Letters To The Editor

“The best way to predict the future is to create it.” – Peter Drucker

The sad state of government hospitals

I have stayed in London for a few years of my life and my experience there has indeed opened my eyes towards the public healthcare system. The government hospitals provide over 80 per cent services, and the government fixes the salaries of the doctors, nurses and the other staff. Let us now talk about the bizarre availability of our public healthcare system. We just have one government doctor per 10,000 people and only a small percentage of doctors in the country join the public health structure. Oh, this isn’t the end of our miseries. We have all witnessed the condition of government hospitals. They lack good infrastructure, management, staff and even basic hygiene! Something we should not be expecting as taxpayers. 24.3 per cent of our population still lives below the poverty line and solely depends on the government for all their healthcare needs. But when do we get to hear about government hospitals? It is only when there is a mishap, gross mismanagement or negligence! That is the sad story of our healthcare system. So, how do we fix this? First and foremost, we need to increase the government expenditure on healthcare. The government health infrastructure needs to improve, both in terms of accessibility and in terms of services. Moreover, the government should intervene in the pricing of private health care system. We often see absolutely absurd pricing for simple procedures in private hospitals. We have a long way to go. I sincerely hope that this government and the future governments continue to take such steps which shall benefit us all. After all, health is wealth indeed, and no country can be prosperous with their citizens lacking basic healthcare.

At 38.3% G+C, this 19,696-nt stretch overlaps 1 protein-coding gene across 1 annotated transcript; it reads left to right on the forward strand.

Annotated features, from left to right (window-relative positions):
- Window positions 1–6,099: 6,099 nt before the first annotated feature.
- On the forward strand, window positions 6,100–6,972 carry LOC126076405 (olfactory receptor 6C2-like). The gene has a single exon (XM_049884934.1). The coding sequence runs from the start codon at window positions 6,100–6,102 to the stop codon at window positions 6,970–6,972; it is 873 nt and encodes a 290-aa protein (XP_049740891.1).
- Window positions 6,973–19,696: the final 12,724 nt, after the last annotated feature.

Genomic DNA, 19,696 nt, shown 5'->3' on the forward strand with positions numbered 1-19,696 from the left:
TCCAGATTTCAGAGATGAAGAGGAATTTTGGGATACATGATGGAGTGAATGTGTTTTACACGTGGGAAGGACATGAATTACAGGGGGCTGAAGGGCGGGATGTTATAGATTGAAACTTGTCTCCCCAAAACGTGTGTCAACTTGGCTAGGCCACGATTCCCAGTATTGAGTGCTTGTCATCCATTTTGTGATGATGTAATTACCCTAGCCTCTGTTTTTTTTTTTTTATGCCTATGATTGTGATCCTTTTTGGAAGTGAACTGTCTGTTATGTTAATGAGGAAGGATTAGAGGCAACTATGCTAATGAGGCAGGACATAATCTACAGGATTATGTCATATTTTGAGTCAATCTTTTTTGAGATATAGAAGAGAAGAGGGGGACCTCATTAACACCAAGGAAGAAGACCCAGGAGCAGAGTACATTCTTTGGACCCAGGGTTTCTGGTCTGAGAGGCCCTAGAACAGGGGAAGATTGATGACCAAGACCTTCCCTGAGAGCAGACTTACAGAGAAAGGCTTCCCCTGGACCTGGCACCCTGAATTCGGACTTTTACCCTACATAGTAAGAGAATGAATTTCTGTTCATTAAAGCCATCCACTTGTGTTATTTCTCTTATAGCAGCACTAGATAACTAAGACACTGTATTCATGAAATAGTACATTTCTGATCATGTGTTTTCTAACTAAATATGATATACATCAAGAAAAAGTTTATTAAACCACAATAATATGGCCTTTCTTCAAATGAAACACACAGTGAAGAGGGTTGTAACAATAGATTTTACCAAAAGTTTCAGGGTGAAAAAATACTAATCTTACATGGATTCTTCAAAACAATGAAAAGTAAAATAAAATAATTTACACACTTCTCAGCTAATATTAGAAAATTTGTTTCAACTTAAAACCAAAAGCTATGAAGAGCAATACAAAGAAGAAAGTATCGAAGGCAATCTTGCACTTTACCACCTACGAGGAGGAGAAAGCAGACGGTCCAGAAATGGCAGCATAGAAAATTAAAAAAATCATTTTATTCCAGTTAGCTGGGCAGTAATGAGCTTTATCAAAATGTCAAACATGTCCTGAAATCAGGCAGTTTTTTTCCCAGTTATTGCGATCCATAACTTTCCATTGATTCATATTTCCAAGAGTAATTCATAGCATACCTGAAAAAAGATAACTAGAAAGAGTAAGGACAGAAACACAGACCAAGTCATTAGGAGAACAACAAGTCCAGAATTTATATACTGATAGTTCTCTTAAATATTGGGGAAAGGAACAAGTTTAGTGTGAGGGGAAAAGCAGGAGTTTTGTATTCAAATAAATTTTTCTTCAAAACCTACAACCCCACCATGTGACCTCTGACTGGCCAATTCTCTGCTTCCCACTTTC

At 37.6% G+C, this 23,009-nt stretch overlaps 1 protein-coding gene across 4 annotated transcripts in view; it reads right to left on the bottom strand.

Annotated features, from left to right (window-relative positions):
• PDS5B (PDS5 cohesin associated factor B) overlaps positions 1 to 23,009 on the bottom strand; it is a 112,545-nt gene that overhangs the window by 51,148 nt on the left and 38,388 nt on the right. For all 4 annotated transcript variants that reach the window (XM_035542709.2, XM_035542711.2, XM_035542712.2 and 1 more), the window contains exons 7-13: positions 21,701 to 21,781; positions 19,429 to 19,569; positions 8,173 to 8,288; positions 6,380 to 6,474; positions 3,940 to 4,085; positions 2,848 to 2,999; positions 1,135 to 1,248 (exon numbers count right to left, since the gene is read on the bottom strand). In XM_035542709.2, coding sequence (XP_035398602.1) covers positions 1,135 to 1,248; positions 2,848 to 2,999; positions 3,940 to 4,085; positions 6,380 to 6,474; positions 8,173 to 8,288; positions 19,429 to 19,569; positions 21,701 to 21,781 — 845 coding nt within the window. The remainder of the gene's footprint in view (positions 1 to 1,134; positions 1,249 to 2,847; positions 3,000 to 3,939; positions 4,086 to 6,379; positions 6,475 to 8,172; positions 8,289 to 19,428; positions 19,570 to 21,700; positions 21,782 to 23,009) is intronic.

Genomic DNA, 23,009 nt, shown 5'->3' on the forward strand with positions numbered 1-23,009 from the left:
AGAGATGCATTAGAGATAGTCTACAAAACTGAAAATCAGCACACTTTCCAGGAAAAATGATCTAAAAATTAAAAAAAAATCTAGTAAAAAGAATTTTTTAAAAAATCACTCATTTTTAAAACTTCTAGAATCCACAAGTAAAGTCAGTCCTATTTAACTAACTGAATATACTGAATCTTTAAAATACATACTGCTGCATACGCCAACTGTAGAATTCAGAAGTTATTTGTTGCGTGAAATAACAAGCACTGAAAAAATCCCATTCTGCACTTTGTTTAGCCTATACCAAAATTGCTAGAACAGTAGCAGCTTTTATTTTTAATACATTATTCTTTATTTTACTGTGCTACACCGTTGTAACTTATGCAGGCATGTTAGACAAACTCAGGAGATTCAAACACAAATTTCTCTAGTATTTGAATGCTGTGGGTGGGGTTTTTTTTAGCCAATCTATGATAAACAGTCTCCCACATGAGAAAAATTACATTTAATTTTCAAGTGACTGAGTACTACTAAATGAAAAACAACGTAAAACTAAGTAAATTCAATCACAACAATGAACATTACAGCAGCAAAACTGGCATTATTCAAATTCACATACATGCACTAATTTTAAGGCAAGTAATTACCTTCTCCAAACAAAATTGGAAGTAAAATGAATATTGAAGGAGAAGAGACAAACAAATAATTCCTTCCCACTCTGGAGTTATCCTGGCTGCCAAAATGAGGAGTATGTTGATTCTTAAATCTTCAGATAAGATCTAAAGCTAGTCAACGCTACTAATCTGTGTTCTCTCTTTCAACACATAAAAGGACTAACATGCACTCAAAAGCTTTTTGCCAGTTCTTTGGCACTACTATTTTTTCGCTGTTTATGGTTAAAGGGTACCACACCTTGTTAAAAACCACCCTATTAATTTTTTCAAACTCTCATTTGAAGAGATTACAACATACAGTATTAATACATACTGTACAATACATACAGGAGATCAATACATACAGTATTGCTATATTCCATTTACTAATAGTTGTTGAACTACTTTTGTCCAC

Sumaira Tariq,

VIPs disrupting the covid-19 vaccine programme

In the early days of the pandemic, reams were being written about how covid-19 was the great equaliser. Here was something the rich could not insulate themselves from; in fact, the well-heeled globetrotter was more likely to be a carrier than anyone else. Everyone had to jolly well hunker down at home and, for the first time, there did not seem to be as wide a gulf between you and the influencer you were following on Instagram. But now as the covid-19 vaccine is here, so are the wealthy people who want it first. The VIPs are at it again and are using their influence to get their hands on the vaccines before the common man. They’re offering tens of thousands in cash, making their personal assistants pester doctors every day, and asking whether a five-figure donation to a hospital would help them jump the line. Even after it was decided by the federal authorities that due to the first doses in short supply, the vaccines would only be given to the healthcare workers. But to those with power, money and influence, rules can always be bent. Government’s orders haven’t stopped the rich from trying to leap ahead of healthcare workers. Recently, the daughter and son-in-law of former Sindh governor Muhammad Zubair were seen getting themselves vaccinated in a violation of rules set by the authorities. These vaccines are a way out of a pandemic that has wreaked havoc across the globe over the last year, but at the moment they are in very scarce supply. Their initial scarcity could also create a thriving black market, particularly if well-connected people in the healthcare industry skim off a few doses here and there for friends, family or the highest bidder.

Haniya Syed,